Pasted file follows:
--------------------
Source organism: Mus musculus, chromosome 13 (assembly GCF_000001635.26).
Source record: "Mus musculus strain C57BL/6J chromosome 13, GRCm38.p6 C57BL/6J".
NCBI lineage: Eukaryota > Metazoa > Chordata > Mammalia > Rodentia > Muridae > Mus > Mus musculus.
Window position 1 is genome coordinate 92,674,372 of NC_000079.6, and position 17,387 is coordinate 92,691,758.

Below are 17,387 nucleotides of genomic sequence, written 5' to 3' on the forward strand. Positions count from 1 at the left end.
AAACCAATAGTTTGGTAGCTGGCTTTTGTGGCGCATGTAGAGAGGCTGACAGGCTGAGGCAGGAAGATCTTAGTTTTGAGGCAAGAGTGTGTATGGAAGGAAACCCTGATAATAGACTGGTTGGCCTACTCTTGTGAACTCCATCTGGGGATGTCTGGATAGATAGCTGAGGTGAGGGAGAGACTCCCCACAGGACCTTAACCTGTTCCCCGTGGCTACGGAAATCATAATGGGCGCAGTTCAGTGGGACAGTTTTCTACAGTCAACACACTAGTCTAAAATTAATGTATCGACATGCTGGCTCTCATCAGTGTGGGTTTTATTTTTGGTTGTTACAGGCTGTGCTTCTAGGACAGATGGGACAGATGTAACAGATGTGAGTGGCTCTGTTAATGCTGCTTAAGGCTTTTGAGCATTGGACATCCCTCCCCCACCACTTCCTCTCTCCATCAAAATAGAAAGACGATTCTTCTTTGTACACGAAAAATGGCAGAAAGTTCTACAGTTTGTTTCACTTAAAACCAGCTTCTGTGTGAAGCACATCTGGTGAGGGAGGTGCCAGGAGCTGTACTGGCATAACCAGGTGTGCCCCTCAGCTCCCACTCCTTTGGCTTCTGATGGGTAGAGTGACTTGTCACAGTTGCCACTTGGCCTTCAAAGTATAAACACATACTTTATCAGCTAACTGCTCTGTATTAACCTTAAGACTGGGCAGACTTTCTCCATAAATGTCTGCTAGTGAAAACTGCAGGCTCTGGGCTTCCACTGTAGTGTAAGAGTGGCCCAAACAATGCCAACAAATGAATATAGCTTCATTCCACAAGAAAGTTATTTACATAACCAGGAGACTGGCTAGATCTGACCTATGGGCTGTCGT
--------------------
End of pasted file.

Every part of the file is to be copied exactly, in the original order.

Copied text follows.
Source organism: Mus musculus, chromosome 13 (assembly GCF_000001635.26).
Source record: "Mus musculus strain C57BL/6J chromosome 13, GRCm38.p6 C57BL/6J".
NCBI lineage: Eukaryota > Metazoa > Chordata > Mammalia > Rodentia > Muridae > Mus > Mus musculus.
Window position 1 is genome coordinate 92,674,372 of NC_000079.6, and position 17,387 is coordinate 92,691,758.

Below are 17,387 nucleotides of genomic sequence, written 5' to 3' on the forward strand. Positions count from 1 at the left end.
AAACCAATAGTTTGGTAGCTGGCTTTTGTGGCGCATGTAGAGAGGCTGACAGGCTGAGGCAGGAAGATCTTAGTTTTGAGGCAAGAGTGTGTATGGAAGGAAACCCTGATAATAGACTGGTTGGCCTACTCTTGTGAACTCCATCTGGGGATGTCTGGATAGATAGCTGAGGTGAGGGAGAGACTCCCCACAGGACCTTAACCTGTTCCCCGTGGCTACGGAAATCATAATGGGCGCAGTTCAGTGGGACAGTTTTCTACAGTCAACACACTAGTCTAAAATTAATGTATCGACATGCTGGCTCTCATCAGTGTGGGTTTTATTTTTGGTTGTTACAGGCTGTGCTTCTAGGACAGATGGGACAGATGTAACAGATGTGAGTGGCTCTGTTAATGCTGCTTAAGGCTTTTGAGCATTGGACATCCCTCCCCCACCACTTCCTCTCTCCATCAAAATAGAAAGACGATTCTTCTTTGTACACGAAAAATGGCAGAAAGTTCTACAGTTTGTTTCACTTAAAACCAGCTTCTGTGTGAAGCACATCTGGTGAGGGAGGTGCCAGGAGCTGTACTGGCATAACCAGGTGTGCCCCTCAGCTCCCACTCCTTTGGCTTCTGATGGGTAGAGTGACTTGTCACAGTTGCCACTTGGCCTTCAAAGTATAAACACATACTTTATCAGCTAACTGCTCTGTATTAACCTTAAGACTGGGCAGACTTTCTCCATAAATGTCTGCTAGTGAAAACTGCAGGCTCTGGGCTTCCACTGTAGTGTAAGAGTGGCCCAAACAATGCCAACAAATGAATATAGCTTCATTCCACAAGAAAGTTATTTACATAACCAGGAGACTGGCTAGATCTGACCTATGGGCTGTCGT